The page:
The Hokkaido Prefectural Government sent a notice in 1951 urging the operators of facilities for children with intellectual disabilities to proactively submit applications for their forced sterilizations in an attempt to promote such surgeries under the now-defunct eugenics protection law (1948-1996), it has been learned.
The Hokkaido government's move is believed to have prompted "mass forced sterilization operations" in the prefecture, where the number of such surgeries spiked from 1951 to hit a record high in the country. While screening panels set up at each prefectural government were supposed to make a final decision on whether to have people undergo forced sterilizations upon applications filed by doctors, an expert points out that "the eugenics law was administered in a careless manner" in the prefecture.
According to annual reports by the former Ministry of Health and Welfare, the number of forced sterilizations performed in Hokkaido shot up from 10 in 1950 to 166 in 1951, then to 279 in 1955 and peaked in 1956 at 315.
In response to an information disclosure request by the Mainichi Shimbun, the Hokkaido Prefectural Government on April 4 released a total of 55 sets of documents on forced sterilizations from 1949 through 1996 that have been kept at the prefectural government office and public health centers in the prefecture.
Among the documents is a notice that was sent under the names of the prefectural government's sanitation division chief and health division chief to the operators of three facilities for children with disabilities in Sapporo and Ebetsu in the prefecture. The notice, dated Aug. 2, 1951 and titled "On forced eugenic sterilization surgeries on children with intellectual disabilities," stated: "If there is someone accommodated at your facility who needs applications (for forced sterilizations), please take heed to proactively submit applications to public health centers." The notice further read, "The doctors (who make diagnoses) can be anyone, such as part-time doctors or practitioners," and "The consent of the persons themselves or their parents is not necessary," and "There is no need to worry as the cost will be footed by the central government."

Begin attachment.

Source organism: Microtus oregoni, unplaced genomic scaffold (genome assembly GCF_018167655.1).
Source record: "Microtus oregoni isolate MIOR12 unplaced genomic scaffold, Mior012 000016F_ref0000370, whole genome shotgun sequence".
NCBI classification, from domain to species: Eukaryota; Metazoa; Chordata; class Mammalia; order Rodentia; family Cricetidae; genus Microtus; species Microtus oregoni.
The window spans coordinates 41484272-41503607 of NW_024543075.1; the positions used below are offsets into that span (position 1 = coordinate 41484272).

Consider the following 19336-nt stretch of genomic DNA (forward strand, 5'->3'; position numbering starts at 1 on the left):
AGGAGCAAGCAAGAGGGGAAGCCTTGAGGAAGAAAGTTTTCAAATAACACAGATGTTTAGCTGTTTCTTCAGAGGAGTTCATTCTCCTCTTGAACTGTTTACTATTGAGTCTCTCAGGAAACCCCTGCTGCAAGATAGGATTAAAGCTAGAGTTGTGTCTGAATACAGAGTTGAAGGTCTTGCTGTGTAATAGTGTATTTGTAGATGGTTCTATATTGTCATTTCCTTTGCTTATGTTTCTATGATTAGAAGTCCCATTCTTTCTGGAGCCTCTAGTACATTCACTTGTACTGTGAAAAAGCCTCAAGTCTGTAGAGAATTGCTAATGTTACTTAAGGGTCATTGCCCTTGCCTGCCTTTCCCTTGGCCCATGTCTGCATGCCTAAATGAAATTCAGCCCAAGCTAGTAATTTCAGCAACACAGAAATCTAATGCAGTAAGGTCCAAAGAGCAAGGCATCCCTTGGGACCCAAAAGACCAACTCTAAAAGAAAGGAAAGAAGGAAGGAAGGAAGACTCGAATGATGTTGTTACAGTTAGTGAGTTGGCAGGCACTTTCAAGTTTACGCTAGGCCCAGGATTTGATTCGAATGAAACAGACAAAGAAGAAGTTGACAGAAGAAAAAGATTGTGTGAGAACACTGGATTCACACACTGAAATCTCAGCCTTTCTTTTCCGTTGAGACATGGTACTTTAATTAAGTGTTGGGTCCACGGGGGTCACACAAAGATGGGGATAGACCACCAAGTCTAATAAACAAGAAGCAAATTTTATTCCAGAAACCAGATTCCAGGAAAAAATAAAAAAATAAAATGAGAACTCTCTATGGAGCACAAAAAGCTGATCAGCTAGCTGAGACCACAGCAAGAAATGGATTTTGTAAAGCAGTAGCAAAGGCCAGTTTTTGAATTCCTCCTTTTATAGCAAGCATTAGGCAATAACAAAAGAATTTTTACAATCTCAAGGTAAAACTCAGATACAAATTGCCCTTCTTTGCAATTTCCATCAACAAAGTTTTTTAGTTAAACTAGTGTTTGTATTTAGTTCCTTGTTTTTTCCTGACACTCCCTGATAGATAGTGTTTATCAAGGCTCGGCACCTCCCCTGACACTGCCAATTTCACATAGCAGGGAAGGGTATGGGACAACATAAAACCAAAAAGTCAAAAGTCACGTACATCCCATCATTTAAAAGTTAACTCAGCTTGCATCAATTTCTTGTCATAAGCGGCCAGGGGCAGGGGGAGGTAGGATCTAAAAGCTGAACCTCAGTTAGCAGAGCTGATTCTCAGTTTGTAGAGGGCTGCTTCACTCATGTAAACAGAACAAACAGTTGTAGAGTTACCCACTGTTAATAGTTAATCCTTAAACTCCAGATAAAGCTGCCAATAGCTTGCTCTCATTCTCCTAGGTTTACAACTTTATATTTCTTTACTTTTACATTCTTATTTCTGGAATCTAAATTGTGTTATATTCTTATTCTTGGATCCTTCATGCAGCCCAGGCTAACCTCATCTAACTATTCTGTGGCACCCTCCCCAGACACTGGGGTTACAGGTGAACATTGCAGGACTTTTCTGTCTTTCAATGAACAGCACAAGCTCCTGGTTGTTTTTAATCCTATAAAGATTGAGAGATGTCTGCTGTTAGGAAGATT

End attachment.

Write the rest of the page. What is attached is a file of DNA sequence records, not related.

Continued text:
Furthermore, the notice contained descriptions intended to dispel anxieties among children subject to such surgeries and their families, stating, "The surgery is a simple one that requires hospitalization for just two to three days for boys and around one week for girls." It also stated, "It's a simple operation aimed at preventing childbirth through vasectomy for boys and tubectomy for girls."
According to the former Ministry of Health and Welfare's statistics, a total of 2,593 people underwent forced sterilizations in Hokkaido, accounting for 16 percent of the nationwide figure of such patients at 16,475 and at least 1,000 more than in Miyagi Prefecture, whose number was second highest in the country.
In a booklet that the Hokkaido Prefectural Government produced in January 1956 after the number of forced sterilization surgeries in the prefecture topped 1,000, the prefecture boasted that "our having achieved the nation's top record is not because there were many patients, but owes to nothing other than cooperation provided by doctors, screening panel members and other parties." The booklet also noted that there were cases in which "forced sterilizations were performed in groups on a voluntary basis."
Yuji Hanaoka, director-general of the prefectural government's bureau for promoting children's future, said, "It is unclear how and why the prefectural government's notice was issued." He added, "I assume that the prefectural government at the time carried forward the measure amid the central government's promotion of a forced sterilization policy."
(Japanese original by Motomi Kusakabe, Kotaro Adachi and Ryuko Tadokoro, Hokkaido News Department)